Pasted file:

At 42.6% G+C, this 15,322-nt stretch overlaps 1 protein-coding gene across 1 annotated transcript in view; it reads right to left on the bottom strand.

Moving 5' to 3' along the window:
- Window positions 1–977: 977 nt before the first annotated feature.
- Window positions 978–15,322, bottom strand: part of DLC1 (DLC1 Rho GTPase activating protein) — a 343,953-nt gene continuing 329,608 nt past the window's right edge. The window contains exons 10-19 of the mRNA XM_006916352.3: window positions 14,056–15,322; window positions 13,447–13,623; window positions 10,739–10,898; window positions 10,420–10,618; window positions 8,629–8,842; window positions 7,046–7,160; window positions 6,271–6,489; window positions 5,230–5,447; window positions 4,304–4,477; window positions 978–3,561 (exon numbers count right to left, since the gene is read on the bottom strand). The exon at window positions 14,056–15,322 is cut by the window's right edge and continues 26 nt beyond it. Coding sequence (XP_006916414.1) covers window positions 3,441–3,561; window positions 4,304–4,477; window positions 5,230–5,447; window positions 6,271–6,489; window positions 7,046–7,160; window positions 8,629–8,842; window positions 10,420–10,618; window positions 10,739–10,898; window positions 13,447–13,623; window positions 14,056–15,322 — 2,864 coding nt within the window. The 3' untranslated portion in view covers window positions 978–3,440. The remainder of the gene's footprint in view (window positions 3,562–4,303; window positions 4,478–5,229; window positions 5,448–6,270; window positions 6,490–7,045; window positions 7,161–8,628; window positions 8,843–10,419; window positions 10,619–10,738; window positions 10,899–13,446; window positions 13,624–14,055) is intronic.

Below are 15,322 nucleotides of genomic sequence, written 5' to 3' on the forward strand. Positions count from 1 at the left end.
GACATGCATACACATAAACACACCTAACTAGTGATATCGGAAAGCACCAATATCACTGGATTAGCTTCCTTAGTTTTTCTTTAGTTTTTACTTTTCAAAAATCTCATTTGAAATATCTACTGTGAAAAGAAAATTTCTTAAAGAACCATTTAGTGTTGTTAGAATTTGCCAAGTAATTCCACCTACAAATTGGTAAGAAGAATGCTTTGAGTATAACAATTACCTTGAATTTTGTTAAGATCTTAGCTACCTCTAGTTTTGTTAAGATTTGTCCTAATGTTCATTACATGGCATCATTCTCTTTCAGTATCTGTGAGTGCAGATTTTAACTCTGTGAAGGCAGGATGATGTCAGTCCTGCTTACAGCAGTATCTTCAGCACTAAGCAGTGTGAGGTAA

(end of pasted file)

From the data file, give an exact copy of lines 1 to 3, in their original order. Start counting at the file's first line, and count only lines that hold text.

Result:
At 42.6% G+C, this 15,322-nt stretch overlaps 1 protein-coding gene across 1 annotated transcript in view; it reads right to left on the bottom strand.

Moving 5' to 3' along the window:
- Window positions 1–977: 977 nt before the first annotated feature.